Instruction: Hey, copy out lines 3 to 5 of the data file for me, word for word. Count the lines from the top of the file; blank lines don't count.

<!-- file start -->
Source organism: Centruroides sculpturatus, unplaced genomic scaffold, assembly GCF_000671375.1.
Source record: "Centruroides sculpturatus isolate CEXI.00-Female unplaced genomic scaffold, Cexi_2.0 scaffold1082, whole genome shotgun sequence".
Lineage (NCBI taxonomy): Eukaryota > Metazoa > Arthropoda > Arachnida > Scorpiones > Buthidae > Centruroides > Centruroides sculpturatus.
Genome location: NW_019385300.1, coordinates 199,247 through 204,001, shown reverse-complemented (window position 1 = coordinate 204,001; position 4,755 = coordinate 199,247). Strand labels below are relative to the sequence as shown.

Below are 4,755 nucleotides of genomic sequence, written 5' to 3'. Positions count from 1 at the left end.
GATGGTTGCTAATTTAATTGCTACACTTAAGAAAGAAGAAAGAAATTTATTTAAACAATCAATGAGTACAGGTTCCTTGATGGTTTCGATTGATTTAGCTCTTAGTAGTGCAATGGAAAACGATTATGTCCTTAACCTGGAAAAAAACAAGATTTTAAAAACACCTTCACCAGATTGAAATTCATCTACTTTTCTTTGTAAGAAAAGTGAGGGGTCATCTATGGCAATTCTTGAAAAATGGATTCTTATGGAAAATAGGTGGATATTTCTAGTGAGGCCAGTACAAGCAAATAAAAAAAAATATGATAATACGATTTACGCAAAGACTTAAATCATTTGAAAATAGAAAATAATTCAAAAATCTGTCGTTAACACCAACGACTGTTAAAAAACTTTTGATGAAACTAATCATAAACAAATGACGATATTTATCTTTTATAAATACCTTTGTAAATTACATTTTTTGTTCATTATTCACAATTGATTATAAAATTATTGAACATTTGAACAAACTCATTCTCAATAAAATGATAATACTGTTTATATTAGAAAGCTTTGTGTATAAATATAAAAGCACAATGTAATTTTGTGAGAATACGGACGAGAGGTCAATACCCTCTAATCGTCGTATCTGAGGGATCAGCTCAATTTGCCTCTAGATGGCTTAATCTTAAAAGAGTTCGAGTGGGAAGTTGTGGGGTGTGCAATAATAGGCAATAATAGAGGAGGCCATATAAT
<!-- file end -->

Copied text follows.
Lineage (NCBI taxonomy): Eukaryota > Metazoa > Arthropoda > Arachnida > Scorpiones > Buthidae > Centruroides > Centruroides sculpturatus.
Genome location: NW_019385300.1, coordinates 199,247 through 204,001, shown reverse-complemented (window position 1 = coordinate 204,001; position 4,755 = coordinate 199,247). Strand labels below are relative to the sequence as shown.

Below are 4,755 nucleotides of genomic sequence, written 5' to 3'. Positions count from 1 at the left end.